Santorum: Separation of Church and State Makes Me "Throw Up"

Rick Santorum says the state has no business telling the church what to do.

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On Monday, Republican presidential hopeful Rick Santorum doubled down on his controversial comments about the separation of church and state at a breakfast in Michigan.

The former senator from Pennsylvania met with the local chamber of commerce in a banquet hall next to the Basilica of St. Mary in Livonia, M.I., and he explained how Barack Obama and Hillary Clinton have bullied pious Americans into removing themselves from political discourse.

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Santorum described his own view of the separation of church and state, saying that the state has no business telling the church what to do. The Obama administration, he argued, has reversed that doctrine. "And now it's the church," he continued, "people of faith, who have no right to come to the public square and express their points of view, or practice their faith outside of their church."

He asserted that Obama and Clinton think they can tell people how to live their lives outside of their places of worship, citing their use of the term "freedom of worship" instead of "freedom of religion."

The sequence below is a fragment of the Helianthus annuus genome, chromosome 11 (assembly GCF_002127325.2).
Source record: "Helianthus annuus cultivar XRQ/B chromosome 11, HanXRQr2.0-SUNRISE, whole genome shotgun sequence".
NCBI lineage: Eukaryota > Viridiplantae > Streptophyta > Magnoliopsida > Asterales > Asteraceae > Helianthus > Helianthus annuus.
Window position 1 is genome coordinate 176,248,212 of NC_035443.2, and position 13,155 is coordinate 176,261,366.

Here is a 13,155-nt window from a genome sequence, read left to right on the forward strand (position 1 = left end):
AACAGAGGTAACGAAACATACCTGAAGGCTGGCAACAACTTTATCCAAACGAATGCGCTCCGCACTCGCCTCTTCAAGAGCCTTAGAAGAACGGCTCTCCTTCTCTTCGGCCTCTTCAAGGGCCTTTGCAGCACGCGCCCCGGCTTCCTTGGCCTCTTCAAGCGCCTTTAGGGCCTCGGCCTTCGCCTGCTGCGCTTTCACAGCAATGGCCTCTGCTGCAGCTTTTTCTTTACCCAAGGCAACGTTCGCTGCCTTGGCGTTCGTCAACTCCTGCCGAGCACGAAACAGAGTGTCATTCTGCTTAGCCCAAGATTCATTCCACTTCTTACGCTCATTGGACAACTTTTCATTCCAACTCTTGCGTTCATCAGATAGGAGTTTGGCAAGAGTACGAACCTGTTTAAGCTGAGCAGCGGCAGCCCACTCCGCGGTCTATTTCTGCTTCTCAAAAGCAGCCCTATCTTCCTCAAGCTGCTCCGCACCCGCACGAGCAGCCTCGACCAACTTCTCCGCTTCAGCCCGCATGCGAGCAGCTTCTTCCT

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On Sunday, Santorum told ABC's George Stephanopoulos that he does not believe that the separation of church and state in America is absolute. "The idea that the church can have no influence or no involvement in the operation of the state is absolutely antithetical to the objectives and vision of our country," he explained.

Stephanopoulos questioned Santorum about a comment he made earlier in the campaign regarding a famous speech President John F. Kennedy made in 1960 to Baptist ministers in Houston. In October, the former senator told voters at the College of St. Mary Magdalen in New Hampshire that he "almost threw up" after reading the speech because he believed Kennedy advocated barring people of faith from discussing public matters.

[Critics Target Santorum's Voting Record in Congress.]

"Kennedy for the first time articulated the vision saying, no, faith is not allowed in the public square. I will keep it separateā€¦I will have nothing to do with faith," Santorum railed. "You bet that makes you throw up. What kind of country do we live that says only people of non-faith can come into the public square and make their case?"

With his remarks over the past two days, Santorum has expanded the political culture wars that have marked his campaign. While on the stump, Santorum has discussed issues like abortion, contraception, gay rights, women in military combat roles, and liberal indoctrination in colleges.

"This is an election about freedom," Santorum told voters in Michigan this morning, "It's about whether you buy into government can do things better for you than you can do for yourself. I don't buy into that. I've never bought into that."

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